It’s also unclear what impact widespread joblessness will pose for Metro. Labor Department numbers released Thursday showed that more than 250,000 jobless claims had been filed in the District, Maryland and Virginia as of March 28.

The shortfall local and state governments are facing continues to mount, and they have started making revenue projections that could impact Metro. Of the transit agency’s $2 billion operating budget for the coming fiscal year, nearly $1.25 billion comes from contributions from the District, Maryland and Virginia.

“We are hearing now because of significant revenue shortfalls that they’re going to have difficulty paying the subsidies that are expected of them,” said Metro board member Matthew F. Letourneau, who also is a Loudoun County supervisor (R-Dulles). “We will be dealing with a very different ridership scenario and very different revenue projections.”

Board member Michael Goldman said members should expect to revisit their decision in June.

“We must be prepared to take a hard look at our budget initiatives in light of covid-19,” said Goldman, who represents Maryland.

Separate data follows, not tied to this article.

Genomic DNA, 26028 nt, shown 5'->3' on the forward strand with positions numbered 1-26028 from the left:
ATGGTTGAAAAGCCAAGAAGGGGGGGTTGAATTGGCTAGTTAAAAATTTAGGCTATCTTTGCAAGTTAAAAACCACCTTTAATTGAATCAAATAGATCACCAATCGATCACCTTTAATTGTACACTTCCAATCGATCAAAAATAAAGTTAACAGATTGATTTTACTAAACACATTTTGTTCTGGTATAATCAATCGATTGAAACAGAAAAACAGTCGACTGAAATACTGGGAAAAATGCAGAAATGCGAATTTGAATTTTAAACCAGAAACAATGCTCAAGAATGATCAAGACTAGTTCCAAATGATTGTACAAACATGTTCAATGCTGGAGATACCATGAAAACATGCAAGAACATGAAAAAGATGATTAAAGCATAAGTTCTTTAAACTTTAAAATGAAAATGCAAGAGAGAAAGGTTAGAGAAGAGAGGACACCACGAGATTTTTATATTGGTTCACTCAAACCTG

Across the region, elected officials aren’t just calculating what subsidies they can afford, but all services.

The Montgomery County Council adopted a resolution last week asking the county executive to draw up a budget that essentially includes no growth.

“The pandemic has thrown uncertainty into every budget in the region,” council member Evan Glass (At-Large) said. “We have to be mindful of how this crisis is affecting everyone’s bottom line.”

“While we’re looking at a continuation of services at the current fiscal year, there is some concern that the economic situation may be far worse, and we may not be able to maintain the same level of service,” he said.

The council plans to approve its budget at the end of May, which should help Metro board members in their deliberations in June, Glass said.

Fairfax County Board Chairman Jeff C. McKay (D-At Large) said he cannot predict how much Metro’s subsidy would be affected because of his county’s financial woes.